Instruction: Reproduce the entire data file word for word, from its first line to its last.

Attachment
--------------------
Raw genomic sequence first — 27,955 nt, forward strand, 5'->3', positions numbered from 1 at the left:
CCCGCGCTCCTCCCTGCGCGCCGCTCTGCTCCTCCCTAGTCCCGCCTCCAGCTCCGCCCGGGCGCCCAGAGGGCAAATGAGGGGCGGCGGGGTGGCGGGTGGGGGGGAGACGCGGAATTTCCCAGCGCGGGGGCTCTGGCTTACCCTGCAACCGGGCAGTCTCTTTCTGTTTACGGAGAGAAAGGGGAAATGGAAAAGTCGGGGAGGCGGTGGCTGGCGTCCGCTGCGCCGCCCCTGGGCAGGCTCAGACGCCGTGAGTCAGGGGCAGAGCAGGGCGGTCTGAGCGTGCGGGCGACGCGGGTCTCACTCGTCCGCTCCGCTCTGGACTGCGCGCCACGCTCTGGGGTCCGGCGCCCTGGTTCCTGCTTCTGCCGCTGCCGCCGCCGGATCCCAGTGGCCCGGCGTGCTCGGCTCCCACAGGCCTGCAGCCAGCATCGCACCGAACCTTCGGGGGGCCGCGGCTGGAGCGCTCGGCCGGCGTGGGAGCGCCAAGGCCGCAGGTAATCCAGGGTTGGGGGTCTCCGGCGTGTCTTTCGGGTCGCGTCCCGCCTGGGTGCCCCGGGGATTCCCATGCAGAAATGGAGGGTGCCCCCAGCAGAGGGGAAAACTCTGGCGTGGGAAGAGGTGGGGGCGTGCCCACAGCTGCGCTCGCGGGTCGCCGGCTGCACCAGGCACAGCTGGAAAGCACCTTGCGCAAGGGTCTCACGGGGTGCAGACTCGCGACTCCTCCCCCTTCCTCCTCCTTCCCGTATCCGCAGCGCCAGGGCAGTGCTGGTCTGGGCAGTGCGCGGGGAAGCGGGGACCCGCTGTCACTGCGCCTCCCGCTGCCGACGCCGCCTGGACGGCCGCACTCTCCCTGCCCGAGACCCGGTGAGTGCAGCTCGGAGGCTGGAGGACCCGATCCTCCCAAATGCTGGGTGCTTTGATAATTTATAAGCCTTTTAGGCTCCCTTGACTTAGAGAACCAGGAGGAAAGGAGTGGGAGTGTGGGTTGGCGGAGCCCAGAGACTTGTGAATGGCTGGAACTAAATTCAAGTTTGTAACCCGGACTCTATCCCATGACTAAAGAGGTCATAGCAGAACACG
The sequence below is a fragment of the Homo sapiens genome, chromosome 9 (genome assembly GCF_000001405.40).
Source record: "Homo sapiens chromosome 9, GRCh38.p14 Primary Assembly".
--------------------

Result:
Raw genomic sequence first — 27,955 nt, forward strand, 5'->3', positions numbered from 1 at the left:
CCCGCGCTCCTCCCTGCGCGCCGCTCTGCTCCTCCCTAGTCCCGCCTCCAGCTCCGCCCGGGCGCCCAGAGGGCAAATGAGGGGCGGCGGGGTGGCGGGTGGGGGGGAGACGCGGAATTTCCCAGCGCGGGGGCTCTGGCTTACCCTGCAACCGGGCAGTCTCTTTCTGTTTACGGAGAGAAAGGGGAAATGGAAAAGTCGGGGAGGCGGTGGCTGGCGTCCGCTGCGCCGCCCCTGGGCAGGCTCAGACGCCGTGAGTCAGGGGCAGAGCAGGGCGGTCTGAGCGTGCGGGCGACGCGGGTCTCACTCGTCCGCTCCGCTCTGGACTGCGCGCCACGCTCTGGGGTCCGGCGCCCTGGTTCCTGCTTCTGCCGCTGCCGCCGCCGGATCCCAGTGGCCCGGCGTGCTCGGCTCCCACAGGCCTGCAGCCAGCATCGCACCGAACCTTCGGGGGGCCGCGGCTGGAGCGCTCGGCCGGCGTGGGAGCGCCAAGGCCGCAGGTAATCCAGGGTTGGGGGTCTCCGGCGTGTCTTTCGGGTCGCGTCCCGCCTGGGTGCCCCGGGGATTCCCATGCAGAAATGGAGGGTGCCCCCAGCAGAGGGGAAAACTCTGGCGTGGGAAGAGGTGGGGGCGTGCCCACAGCTGCGCTCGCGGGTCGCCGGCTGCACCAGGCACAGCTGGAAAGCACCTTGCGCAAGGGTCTCACGGGGTGCAGACTCGCGACTCCTCCCCCTTCCTCCTCCTTCCCGTATCCGCAGCGCCAGGGCAGTGCTGGTCTGGGCAGTGCGCGGGGAAGCGGGGACCCGCTGTCACTGCGCCTCCCGCTGCCGACGCCGCCTGGACGGCCGCACTCTCCCTGCCCGAGACCCGGTGAGTGCAGCTCGGAGGCTGGAGGACCCGATCCTCCCAAATGCTGGGTGCTTTGATAATTTATAAGCCTTTTAGGCTCCCTTGACTTAGAGAACCAGGAGGAAAGGAGTGGGAGTGTGGGTTGGCGGAGCCCAGAGACTTGTGAATGGCTGGAACTAAATTCAAGTTTGTAACCCGGACTCTATCCCATGACTAAAGAGGTCATAGCAGAACACG
The sequence below is a fragment of the Homo sapiens genome, chromosome 9 (genome assembly GCF_000001405.40).
Source record: "Homo sapiens chromosome 9, GRCh38.p14 Primary Assembly".